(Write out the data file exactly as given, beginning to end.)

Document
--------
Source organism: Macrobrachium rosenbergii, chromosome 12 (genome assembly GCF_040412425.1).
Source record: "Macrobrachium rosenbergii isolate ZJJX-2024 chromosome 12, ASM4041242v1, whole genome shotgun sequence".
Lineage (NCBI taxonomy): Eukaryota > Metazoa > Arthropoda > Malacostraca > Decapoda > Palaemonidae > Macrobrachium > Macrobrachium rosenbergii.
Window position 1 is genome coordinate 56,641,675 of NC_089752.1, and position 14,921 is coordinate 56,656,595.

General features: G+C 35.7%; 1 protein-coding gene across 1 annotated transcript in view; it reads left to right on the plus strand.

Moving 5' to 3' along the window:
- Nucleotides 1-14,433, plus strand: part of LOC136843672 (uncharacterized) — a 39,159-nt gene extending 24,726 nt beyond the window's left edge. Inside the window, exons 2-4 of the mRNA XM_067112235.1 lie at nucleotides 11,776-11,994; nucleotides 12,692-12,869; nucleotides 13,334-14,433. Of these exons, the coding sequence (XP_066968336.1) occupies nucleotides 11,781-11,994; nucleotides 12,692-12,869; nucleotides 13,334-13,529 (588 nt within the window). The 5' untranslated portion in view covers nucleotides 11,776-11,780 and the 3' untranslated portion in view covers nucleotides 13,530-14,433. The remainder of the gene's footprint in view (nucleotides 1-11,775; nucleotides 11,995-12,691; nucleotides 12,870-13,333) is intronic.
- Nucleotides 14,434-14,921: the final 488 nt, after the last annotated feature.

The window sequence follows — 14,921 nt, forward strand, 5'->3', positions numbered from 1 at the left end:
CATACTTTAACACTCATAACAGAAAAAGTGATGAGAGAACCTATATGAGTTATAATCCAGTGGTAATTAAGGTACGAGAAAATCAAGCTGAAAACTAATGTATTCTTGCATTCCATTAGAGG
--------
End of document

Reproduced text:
Source organism: Macrobrachium rosenbergii, chromosome 12 (genome assembly GCF_040412425.1).
Source record: "Macrobrachium rosenbergii isolate ZJJX-2024 chromosome 12, ASM4041242v1, whole genome shotgun sequence".
Lineage (NCBI taxonomy): Eukaryota > Metazoa > Arthropoda > Malacostraca > Decapoda > Palaemonidae > Macrobrachium > Macrobrachium rosenbergii.
Window position 1 is genome coordinate 56,641,675 of NC_089752.1, and position 14,921 is coordinate 56,656,595.

General features: G+C 35.7%; 1 protein-coding gene across 1 annotated transcript in view; it reads left to right on the plus strand.

Moving 5' to 3' along the window:
- Nucleotides 1-14,433, plus strand: part of LOC136843672 (uncharacterized) — a 39,159-nt gene extending 24,726 nt beyond the window's left edge. Inside the window, exons 2-4 of the mRNA XM_067112235.1 lie at nucleotides 11,776-11,994; nucleotides 12,692-12,869; nucleotides 13,334-14,433. Of these exons, the coding sequence (XP_066968336.1) occupies nucleotides 11,781-11,994; nucleotides 12,692-12,869; nucleotides 13,334-13,529 (588 nt within the window). The 5' untranslated portion in view covers nucleotides 11,776-11,780 and the 3' untranslated portion in view covers nucleotides 13,530-14,433. The remainder of the gene's footprint in view (nucleotides 1-11,775; nucleotides 11,995-12,691; nucleotides 12,870-13,333) is intronic.
- Nucleotides 14,434-14,921: the final 488 nt, after the last annotated feature.

The window sequence follows — 14,921 nt, forward strand, 5'->3', positions numbered from 1 at the left end:
CATACTTTAACACTCATAACAGAAAAAGTGATGAGAGAACCTATATGAGTTATAATCCAGTGGTAATTAAGGTACGAGAAAATCAAGCTGAAAACTAATGTATTCTTGCATTCCATTAGAGG